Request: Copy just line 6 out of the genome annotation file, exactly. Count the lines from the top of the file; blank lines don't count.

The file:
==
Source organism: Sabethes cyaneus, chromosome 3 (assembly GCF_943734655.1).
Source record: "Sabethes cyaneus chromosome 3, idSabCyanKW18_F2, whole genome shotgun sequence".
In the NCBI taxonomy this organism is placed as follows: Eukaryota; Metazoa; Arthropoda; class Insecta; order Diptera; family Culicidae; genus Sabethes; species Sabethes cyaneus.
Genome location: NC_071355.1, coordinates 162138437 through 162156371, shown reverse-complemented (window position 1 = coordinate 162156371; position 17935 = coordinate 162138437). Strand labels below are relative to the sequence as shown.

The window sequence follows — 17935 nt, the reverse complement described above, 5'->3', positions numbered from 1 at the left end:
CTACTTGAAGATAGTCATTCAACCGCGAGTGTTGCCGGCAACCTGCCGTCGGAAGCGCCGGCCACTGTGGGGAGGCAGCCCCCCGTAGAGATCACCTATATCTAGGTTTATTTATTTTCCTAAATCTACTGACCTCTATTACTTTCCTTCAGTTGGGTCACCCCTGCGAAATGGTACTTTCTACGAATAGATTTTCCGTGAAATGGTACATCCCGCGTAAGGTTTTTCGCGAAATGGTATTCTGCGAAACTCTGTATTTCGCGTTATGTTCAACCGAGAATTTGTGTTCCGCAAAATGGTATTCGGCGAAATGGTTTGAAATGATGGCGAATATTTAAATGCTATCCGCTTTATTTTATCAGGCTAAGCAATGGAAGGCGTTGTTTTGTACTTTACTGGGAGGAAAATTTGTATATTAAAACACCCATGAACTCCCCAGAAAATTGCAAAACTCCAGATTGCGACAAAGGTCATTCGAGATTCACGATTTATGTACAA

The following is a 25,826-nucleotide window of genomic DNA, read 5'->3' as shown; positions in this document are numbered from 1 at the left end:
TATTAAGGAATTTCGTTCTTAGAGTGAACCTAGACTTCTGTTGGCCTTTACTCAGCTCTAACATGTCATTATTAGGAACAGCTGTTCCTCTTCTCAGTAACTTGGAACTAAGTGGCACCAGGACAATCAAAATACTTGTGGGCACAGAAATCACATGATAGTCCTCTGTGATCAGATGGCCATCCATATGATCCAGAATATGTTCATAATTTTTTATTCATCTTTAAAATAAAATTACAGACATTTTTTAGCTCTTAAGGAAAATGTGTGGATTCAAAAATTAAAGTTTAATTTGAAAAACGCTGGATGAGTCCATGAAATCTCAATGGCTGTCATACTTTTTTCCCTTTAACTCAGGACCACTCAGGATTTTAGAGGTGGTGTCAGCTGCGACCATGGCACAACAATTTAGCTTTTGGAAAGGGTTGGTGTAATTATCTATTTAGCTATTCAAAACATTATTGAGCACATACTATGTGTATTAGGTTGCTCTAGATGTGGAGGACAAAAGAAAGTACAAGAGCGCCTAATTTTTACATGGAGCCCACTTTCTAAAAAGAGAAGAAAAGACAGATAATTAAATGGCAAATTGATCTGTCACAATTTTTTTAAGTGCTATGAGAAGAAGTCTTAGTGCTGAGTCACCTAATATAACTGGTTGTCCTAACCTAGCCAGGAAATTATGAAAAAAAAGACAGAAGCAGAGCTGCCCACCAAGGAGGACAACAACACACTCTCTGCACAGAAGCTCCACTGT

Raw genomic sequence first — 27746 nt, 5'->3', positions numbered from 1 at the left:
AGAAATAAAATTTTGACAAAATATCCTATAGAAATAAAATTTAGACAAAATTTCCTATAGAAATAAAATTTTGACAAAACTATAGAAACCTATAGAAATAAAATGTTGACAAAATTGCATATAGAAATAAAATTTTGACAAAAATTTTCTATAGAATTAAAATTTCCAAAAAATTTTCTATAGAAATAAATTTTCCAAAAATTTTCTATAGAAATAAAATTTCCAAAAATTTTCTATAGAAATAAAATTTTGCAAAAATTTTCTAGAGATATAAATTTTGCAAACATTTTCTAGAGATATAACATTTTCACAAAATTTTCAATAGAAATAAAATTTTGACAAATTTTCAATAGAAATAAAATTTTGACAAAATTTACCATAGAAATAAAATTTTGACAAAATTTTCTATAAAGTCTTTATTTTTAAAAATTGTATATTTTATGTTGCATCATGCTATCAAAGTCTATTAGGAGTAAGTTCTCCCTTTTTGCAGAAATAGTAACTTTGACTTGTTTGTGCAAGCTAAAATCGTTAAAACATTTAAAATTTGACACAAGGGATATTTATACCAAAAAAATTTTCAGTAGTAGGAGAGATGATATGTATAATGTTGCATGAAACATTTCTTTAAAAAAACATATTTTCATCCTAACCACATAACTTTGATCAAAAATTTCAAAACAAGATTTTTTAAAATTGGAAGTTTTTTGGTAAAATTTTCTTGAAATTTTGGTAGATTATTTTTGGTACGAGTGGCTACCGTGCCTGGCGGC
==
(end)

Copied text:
CTACTTGAAGATAGTCATTCAACCGCGAGTGTTGCCGGCAACCTGCCGTCGGAAGCGCCGGCCACTGTGGGGAGGCAGCCCCCCGTAGAGATCACCTATATCTAGGTTTATTTATTTTCCTAAATCTACTGACCTCTATTACTTTCCTTCAGTTGGGTCACCCCTGCGAAATGGTACTTTCTACGAATAGATTTTCCGTGAAATGGTACATCCCGCGTAAGGTTTTTCGCGAAATGGTATTCTGCGAAACTCTGTATTTCGCGTTATGTTCAACCGAGAATTTGTGTTCCGCAAAATGGTATTCGGCGAAATGGTTTGAAATGATGGCGAATATTTAAATGCTATCCGCTTTATTTTATCAGGCTAAGCAATGGAAGGCGTTGTTTTGTACTTTACTGGGAGGAAAATTTGTATATTAAAACACCCATGAACTCCCCAGAAAATTGCAAAACTCCAGATTGCGACAAAGGTCATTCGAGATTCACGATTTATGTACAA